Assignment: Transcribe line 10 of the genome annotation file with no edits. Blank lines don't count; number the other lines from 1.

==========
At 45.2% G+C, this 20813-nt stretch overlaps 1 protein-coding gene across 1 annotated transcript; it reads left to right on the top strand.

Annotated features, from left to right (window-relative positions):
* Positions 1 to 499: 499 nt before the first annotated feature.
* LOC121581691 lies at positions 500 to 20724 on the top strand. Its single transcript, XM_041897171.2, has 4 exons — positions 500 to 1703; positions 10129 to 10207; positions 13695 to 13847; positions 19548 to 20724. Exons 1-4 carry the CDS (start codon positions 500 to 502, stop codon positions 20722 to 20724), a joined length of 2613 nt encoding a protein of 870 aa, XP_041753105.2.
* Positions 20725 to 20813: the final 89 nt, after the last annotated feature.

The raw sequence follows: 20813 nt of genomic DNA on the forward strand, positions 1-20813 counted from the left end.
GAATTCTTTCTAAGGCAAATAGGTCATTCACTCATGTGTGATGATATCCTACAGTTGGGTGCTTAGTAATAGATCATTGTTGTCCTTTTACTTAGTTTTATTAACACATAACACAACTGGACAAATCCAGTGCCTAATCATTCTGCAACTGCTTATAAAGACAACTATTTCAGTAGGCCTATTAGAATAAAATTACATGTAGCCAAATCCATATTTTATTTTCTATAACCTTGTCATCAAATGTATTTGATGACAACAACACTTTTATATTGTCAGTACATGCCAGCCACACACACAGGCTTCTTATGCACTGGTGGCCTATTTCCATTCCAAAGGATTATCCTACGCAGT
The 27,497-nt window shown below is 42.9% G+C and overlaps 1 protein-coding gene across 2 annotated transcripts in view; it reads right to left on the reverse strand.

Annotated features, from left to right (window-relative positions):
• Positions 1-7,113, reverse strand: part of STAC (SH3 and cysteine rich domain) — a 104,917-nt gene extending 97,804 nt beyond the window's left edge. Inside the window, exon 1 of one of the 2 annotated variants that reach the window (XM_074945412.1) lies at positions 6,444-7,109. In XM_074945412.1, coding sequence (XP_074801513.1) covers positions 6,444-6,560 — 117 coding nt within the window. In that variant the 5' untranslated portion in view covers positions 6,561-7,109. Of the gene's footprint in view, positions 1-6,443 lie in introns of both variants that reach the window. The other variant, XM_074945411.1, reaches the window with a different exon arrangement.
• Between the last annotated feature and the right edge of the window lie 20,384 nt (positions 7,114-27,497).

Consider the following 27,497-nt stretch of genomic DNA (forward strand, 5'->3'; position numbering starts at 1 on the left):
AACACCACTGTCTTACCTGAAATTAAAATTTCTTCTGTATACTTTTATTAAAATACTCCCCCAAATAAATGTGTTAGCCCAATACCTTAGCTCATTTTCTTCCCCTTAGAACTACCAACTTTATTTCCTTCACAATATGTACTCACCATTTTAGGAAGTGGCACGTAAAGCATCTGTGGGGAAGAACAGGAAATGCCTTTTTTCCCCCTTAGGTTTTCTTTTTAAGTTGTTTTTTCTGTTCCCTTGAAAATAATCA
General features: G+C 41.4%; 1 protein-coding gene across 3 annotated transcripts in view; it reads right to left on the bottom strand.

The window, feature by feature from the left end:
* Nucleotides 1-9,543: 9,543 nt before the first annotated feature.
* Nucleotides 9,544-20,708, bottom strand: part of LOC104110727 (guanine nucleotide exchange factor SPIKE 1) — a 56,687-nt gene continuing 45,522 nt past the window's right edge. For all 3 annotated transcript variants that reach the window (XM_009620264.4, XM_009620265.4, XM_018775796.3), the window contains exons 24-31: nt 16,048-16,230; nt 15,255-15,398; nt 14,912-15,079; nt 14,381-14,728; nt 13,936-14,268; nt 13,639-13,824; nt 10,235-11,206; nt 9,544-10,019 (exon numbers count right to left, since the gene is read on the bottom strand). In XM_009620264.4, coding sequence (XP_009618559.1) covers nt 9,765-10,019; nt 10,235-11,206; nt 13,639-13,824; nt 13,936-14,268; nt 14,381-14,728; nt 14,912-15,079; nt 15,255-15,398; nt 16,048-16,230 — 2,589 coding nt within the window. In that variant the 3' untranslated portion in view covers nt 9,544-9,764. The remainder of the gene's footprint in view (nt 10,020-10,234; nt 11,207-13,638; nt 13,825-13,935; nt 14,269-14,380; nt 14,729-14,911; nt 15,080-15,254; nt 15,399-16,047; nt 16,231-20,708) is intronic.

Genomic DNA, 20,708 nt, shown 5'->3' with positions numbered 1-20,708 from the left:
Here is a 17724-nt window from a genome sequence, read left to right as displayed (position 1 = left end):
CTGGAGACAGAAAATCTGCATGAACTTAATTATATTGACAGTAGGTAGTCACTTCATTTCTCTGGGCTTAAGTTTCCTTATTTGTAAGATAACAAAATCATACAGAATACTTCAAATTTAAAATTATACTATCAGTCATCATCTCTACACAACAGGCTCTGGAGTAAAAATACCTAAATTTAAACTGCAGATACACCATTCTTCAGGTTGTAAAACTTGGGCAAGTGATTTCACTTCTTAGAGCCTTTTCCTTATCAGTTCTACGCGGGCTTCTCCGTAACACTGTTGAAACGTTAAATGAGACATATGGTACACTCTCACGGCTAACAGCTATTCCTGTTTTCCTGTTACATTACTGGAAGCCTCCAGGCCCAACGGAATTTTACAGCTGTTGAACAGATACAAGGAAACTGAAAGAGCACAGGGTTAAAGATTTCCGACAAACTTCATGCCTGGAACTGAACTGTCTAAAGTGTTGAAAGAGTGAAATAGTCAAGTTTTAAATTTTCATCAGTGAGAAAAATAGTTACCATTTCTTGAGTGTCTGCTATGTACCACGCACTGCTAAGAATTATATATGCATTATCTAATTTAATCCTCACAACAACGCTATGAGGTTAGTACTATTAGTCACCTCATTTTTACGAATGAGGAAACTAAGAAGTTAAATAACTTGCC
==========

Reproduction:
• Positions 1-7,113, reverse strand: part of STAC (SH3 and cysteine rich domain) — a 104,917-nt gene extending 97,804 nt beyond the window's left edge. Inside the window, exon 1 of one of the 2 annotated variants that reach the window (XM_074945412.1) lies at positions 6,444-7,109. In XM_074945412.1, coding sequence (XP_074801513.1) covers positions 6,444-6,560 — 117 coding nt within the window. In that variant the 5' untranslated portion in view covers positions 6,561-7,109. Of the gene's footprint in view, positions 1-6,443 lie in introns of both variants that reach the window. The other variant, XM_074945411.1, reaches the window with a different exon arrangement.